“I certainly don't intend to run a campaign responding to trolls and tweets,” he says. “The people of this constituency realize that this was a mistake, a serious mistake that I made 15 years ago – 15 years ago. I took full responsibility at the time. I gave up the job I loved. I did community work service.”

He says the people he’s spoken to are most worried about housing affordability and the environment.

The riding has been the epicentre of the debate over the Trans Mountain pipeline. With its tank farm and marine terminal both in North Burnaby, many residents are worried about the potential impacts if the proposed expansion goes ahead.

Robinson said he will be a fierce opponent of the project.

Beech, who was one of only two Liberals to vote against the expansion project, has been ineffective in his efforts to raise his constituents concerns about the pipeline, according to Robinson.

“He's had no impact whatsoever,” Robinson says. “He can suck and blow as much as he wants but at the end of the day, you measure influence by results.”

That’s why, Robinson says, voters need an NDP representative who will take the fight to Trudeau.

“Elect enough New Democrats to make a difference instead of another ineffective Liberal backbencher,” he says.

Robinson repeated much of the same rhetoric as his party’s leader, Jagmeet Singh, who is running in a Feb. 25 byelection in neighbouring Burnaby South. He said the Trudeau Government has not invested enough in a national housing strategy and touted a New Democratic plan to implement controls on housing speculation.

“It’s a complete failure of leadership,” he says, adding that he believes housing is a “basic human right.”

Robinson admitted he faces a challenge with North Vancouver voters in the Seymour portion of the riding. New Democrats have not traditionally fared well on the North Shore, but he said that’s changing, pointing to the election of the BC NDP’s Bowinn Ma in North Vancouver–Lonsdale in the 2017 provincial election.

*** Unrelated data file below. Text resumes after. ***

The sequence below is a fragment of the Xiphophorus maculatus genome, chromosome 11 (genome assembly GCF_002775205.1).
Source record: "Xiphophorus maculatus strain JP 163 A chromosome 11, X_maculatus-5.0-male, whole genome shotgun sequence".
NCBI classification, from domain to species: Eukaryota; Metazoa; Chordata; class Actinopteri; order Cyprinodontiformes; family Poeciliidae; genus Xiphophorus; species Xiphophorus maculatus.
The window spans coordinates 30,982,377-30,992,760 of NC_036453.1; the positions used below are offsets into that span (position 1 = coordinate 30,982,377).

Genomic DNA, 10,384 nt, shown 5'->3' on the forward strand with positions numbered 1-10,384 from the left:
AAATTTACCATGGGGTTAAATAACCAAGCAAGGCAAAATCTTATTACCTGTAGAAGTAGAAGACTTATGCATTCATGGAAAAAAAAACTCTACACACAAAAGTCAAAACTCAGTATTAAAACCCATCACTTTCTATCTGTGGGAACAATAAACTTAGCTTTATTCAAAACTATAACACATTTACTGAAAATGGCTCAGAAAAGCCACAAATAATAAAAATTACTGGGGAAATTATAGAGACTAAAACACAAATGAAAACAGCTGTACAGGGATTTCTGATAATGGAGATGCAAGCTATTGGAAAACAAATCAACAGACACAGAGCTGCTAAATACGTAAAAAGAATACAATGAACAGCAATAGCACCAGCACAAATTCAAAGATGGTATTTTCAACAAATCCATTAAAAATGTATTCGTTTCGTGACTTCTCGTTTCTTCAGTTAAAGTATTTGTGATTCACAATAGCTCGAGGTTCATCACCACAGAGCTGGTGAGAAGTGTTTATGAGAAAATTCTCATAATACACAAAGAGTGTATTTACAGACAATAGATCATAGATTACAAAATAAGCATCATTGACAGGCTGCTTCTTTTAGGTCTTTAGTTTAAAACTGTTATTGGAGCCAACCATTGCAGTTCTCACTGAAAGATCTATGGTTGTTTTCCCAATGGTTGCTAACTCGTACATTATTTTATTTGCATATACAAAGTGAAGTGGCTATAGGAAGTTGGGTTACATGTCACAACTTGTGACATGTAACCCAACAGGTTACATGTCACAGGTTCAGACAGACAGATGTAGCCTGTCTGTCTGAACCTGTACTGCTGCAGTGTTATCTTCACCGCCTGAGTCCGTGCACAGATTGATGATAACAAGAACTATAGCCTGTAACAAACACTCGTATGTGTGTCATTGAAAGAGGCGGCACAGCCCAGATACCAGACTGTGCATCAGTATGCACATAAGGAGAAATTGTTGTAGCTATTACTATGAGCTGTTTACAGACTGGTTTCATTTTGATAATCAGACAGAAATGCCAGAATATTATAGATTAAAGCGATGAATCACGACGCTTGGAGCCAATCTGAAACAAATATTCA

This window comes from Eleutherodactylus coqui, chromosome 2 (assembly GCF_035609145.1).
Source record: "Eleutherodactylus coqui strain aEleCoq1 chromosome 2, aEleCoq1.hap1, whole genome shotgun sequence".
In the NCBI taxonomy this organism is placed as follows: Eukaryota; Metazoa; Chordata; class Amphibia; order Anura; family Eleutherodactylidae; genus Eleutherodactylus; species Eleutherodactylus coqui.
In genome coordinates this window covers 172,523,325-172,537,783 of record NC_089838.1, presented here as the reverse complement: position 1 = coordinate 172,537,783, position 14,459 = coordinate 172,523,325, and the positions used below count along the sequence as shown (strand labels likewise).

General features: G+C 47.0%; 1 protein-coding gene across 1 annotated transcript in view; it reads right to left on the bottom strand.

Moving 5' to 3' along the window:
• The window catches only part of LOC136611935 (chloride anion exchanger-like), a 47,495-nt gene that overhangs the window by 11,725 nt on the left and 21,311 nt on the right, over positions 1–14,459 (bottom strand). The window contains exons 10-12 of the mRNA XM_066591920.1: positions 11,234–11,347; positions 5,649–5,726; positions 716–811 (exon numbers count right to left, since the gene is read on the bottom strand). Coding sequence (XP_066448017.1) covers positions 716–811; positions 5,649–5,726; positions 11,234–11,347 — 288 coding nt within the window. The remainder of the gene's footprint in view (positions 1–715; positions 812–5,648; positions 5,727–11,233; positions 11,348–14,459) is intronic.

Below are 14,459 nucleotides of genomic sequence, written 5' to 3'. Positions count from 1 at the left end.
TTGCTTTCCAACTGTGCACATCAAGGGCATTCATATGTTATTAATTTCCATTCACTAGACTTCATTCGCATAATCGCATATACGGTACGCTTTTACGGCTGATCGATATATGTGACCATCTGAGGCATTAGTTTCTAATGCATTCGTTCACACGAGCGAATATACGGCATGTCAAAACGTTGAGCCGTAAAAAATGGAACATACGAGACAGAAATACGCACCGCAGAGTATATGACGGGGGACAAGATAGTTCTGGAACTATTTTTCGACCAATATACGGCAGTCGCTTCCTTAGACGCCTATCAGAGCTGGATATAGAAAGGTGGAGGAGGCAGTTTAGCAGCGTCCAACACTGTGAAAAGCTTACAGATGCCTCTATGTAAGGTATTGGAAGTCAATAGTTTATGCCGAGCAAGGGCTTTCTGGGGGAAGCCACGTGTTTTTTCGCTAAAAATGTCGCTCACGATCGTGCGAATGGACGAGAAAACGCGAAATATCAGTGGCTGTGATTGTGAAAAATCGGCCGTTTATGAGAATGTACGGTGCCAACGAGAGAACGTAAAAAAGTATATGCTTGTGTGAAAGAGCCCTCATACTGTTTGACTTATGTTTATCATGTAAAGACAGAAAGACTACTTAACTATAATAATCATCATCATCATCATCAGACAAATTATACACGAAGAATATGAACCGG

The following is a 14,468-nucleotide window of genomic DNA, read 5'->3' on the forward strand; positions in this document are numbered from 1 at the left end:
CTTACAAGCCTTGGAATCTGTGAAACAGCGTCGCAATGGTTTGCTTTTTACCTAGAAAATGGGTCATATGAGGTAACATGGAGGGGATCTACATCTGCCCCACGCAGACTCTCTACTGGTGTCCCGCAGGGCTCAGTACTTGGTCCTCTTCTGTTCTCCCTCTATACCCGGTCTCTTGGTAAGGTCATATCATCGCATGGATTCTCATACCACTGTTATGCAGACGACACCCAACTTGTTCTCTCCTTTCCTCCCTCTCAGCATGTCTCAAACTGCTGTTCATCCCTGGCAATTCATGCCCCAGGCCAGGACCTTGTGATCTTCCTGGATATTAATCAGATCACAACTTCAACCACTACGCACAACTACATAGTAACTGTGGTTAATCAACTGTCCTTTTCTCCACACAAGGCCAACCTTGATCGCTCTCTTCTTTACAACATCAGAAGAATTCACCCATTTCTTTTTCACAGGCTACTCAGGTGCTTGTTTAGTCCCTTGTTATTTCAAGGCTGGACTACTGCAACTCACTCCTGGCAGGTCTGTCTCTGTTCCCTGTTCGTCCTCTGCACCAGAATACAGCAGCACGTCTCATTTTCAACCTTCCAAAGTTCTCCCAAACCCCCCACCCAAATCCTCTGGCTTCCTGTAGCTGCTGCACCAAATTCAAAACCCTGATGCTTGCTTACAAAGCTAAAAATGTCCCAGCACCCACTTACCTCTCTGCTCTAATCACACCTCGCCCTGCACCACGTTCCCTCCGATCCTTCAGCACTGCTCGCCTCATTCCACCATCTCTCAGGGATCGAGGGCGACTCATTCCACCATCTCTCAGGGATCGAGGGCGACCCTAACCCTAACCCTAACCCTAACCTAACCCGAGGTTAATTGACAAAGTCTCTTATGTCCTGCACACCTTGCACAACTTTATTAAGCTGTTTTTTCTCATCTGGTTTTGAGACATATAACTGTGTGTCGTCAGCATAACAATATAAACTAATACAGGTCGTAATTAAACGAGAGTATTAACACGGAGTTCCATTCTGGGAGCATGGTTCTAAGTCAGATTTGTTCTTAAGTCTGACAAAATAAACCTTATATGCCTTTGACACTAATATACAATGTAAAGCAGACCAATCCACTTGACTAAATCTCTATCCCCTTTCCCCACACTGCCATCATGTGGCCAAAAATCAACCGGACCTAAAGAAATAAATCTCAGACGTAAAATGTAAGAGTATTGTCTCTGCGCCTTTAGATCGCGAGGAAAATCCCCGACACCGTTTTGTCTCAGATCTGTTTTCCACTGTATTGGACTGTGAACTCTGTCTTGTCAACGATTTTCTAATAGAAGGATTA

And another challenge, he admits, will be turning around a struggling party. The NDP sits in a distant third in the polls and is struggling to attract donations. On Monday, the Toronto Star reported the party had remortgaged its national headquarters in Ottawa for $12 million as it struggles financially.

“I'm confident things can turn around,” Robinson says. “I'm under no illusions: It's tough. There are many challenges that the party faces, but if I can contribute to helping turn things around, I welcome that opportunity.”

Reached by phone following Robinson’s announcement, Beech said he wasn't concerned about the experience and name recognition of his new opponent. 

He said his plan won’t change: “Waking up every day and working hard for our community.”

Beech said Robinson was wrong to say he’s been an ineffectual backbencher. The Liberal touted his record on the Trans Mountain file, saying he he has read every document and attended every hearing relating to the project.

“I’ve probably done more work than any other MP in the country on that particular issue,” he said. “The only people that have been missing in those hearings is the NDP MPs.”

Asked whether he would make a point of mentioning the ring incident during the upcoming campaign, Beech said “I will not be commenting on any of Svend’s previous criminal activity. Let other people talk about that.”